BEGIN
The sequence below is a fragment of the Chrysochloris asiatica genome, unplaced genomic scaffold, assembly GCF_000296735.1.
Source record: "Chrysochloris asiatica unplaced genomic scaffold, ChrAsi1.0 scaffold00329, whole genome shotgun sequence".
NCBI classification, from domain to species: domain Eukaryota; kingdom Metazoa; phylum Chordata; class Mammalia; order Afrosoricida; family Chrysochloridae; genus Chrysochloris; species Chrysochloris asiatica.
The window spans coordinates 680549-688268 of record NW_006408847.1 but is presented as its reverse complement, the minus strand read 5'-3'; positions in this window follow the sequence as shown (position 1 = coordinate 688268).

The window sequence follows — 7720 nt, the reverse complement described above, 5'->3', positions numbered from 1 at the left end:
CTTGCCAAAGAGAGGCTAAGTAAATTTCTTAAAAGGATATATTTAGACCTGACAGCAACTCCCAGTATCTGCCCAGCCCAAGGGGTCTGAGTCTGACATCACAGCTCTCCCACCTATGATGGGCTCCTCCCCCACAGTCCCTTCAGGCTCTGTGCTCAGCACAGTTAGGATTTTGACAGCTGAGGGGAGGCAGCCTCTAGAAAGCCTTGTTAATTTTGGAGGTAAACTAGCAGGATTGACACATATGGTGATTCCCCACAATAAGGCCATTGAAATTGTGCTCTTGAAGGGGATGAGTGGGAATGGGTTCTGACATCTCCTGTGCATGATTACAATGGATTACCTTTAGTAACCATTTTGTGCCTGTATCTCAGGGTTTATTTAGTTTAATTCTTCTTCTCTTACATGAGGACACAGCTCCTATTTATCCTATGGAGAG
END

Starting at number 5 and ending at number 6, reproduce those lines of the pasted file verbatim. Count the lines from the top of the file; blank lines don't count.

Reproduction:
The window sequence follows — 7720 nt, the reverse complement described above, 5'->3', positions numbered from 1 at the left end:
CTTGCCAAAGAGAGGCTAAGTAAATTTCTTAAAAGGATATATTTAGACCTGACAGCAACTCCCAGTATCTGCCCAGCCCAAGGGGTCTGAGTCTGACATCACAGCTCTCCCACCTATGATGGGCTCCTCCCCCACAGTCCCTTCAGGCTCTGTGCTCAGCACAGTTAGGATTTTGACAGCTGAGGGGAGGCAGCCTCTAGAAAGCCTTGTTAATTTTGGAGGTAAACTAGCAGGATTGACACATATGGTGATTCCCCACAATAAGGCCATTGAAATTGTGCTCTTGAAGGGGATGAGTGGGAATGGGTTCTGACATCTCCTGTGCATGATTACAATGGATTACCTTTAGTAACCATTTTGTGCCTGTATCTCAGGGTTTATTTAGTTTAATTCTTCTTCTCTTACATGAGGACACAGCTCCTATTTATCCTATGGAGAG